Tracking Joaquin Phoenix

(Welcome to Role Call, where we examine two performances from an actor – their first defining role and their most recent/last – to get a sense of who they are.)

Joaquin Phoenix has been playing the Joker for a long time.

As the awkward romantic Leonard Kraditor in Two Lovers. As the lonely, optimistic Theodore Twombly in Her. As the morally ambiguous bruiser Bruno in The Immigrant. There’s also the scorned, disrespected monster Commodus in Gladiator, the sick puppy dog Freddie Quell in The Master, and the vacant, delusional version of “Joaquin Phoenix” who stared and stuttered his way through emerging hip-hop fame in I’m Still Here.

All of these puzzle pieces are present in his version of DC’s most infamous bad guy.

Usually in this column, we explore how Angela Lansbury went from gorgeous ingenue to globally respected murder-solver, but Phoenix’s career shifted slightly different than everyone else’s. While a lot of other stars evolve by broadening how we see the scope of their talents, Phoenix has deepened. His talent has a singular focus. In a word, “troubled.”

As in, more often than not, reviews of his movies include the phrase, “Joaquin Phoenix plays a troubled…” A troubled philosophy professor. A troubled club manager. A troubled WWII veteran. A troubled hit man. A troubled performer. The best – “a troubled soul,” from one description of The Master –  sums up his career in just three words.

While Phoenix has stayed focused, the movie industry has evolved around him to take him from supporting actor to troubled leading man. Let’s look at how far he’s come from a laugh in 1995 to a signature cackle in 2019.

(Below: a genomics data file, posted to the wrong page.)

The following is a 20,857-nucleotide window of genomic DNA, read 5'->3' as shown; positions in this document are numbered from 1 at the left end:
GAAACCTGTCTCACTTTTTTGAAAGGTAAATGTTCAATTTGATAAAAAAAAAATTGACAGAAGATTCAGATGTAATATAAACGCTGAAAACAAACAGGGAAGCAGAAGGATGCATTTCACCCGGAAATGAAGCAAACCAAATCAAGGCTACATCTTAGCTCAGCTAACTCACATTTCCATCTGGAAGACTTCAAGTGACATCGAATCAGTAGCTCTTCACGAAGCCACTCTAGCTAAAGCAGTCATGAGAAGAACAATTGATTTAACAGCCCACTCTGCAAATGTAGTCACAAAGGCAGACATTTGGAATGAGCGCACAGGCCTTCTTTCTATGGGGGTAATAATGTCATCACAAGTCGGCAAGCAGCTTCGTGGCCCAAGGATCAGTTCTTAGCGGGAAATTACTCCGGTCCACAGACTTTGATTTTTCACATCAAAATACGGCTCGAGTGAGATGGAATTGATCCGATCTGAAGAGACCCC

His Early Role: Jimmy Emmett in To Die For

In Gus Van Sant’s To Die For, Nicole Kidman plays a woman determined to become a nationally beloved news anchor who sets out to kill her husband for not believing in her. A young Phoenix plays the high school sap she seduces and tricks into doing her dirty deeds. Even at this age the control he exhibits is palpable. A smitten moron that makes watching the inevitable interesting. This and other performances made his future of Oscar nominations and serious award contention clear.

And he even has an unforgettable laugh – the goofy, Butthead-esque exposed id of a dumb boy who cannot believe that his porno fantasy is playing out in real life.

The Persona: Troubled Young Man

To Die For is absolutely Kidman’s movie. Like a lot of his roles, Phoenix is a side character meant to flavor his surroundings, which he does with a heady mix of grease and grace. He’s able to inhabit something real, making it not just believable, but sensible, that this dumb kid would follow the path from bland delinquency to gruesome murder.

A child star until taking a professional break following the death of his brother River in 1993, Phoenix’s earliest roles (from Space Camp to Parenthood ) offered what you’d expect of a precocious kid living inside a YA adventure or family dramedy. Even his puberty-stricken character in Parenthood creates more laughs than serious concern, although “troubled young pornography fan” describes the character pretty well.